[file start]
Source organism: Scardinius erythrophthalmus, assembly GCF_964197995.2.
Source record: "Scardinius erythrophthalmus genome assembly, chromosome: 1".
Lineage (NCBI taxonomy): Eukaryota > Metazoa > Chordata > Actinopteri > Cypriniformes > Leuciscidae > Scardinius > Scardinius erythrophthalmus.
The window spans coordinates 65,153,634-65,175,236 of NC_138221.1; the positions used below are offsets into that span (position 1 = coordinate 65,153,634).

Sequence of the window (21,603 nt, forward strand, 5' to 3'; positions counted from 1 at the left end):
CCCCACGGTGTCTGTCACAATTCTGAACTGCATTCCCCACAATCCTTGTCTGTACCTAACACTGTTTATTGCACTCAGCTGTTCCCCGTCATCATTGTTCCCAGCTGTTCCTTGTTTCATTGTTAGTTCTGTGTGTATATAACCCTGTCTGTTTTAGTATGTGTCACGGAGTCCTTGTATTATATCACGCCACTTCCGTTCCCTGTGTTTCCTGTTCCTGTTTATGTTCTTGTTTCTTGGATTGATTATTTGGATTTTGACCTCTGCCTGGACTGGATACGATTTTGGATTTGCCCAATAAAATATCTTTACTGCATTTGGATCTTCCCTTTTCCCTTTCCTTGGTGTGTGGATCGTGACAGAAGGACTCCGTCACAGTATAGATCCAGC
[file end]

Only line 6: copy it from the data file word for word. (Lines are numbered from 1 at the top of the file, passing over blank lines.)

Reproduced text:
CCCCACGGTGTCTGTCACAATTCTGAACTGCATTCCCCACAATCCTTGTCTGTACCTAACACTGTTTATTGCACTCAGCTGTTCCCCGTCATCATTGTTCCCAGCTGTTCCTTGTTTCATTGTTAGTTCTGTGTGTATATAACCCTGTCTGTTTTAGTATGTGTCACGGAGTCCTTGTATTATATCACGCCACTTCCGTTCCCTGTGTTTCCTGTTCCTGTTTATGTTCTTGTTTCTTGGATTGATTATTTGGATTTTGACCTCTGCCTGGACTGGATACGATTTTGGATTTGCCCAATAAAATATCTTTACTGCATTTGGATCTTCCCTTTTCCCTTTCCTTGGTGTGTGGATCGTGACAGAAGGACTCCGTCACAGTATAGATCCAGC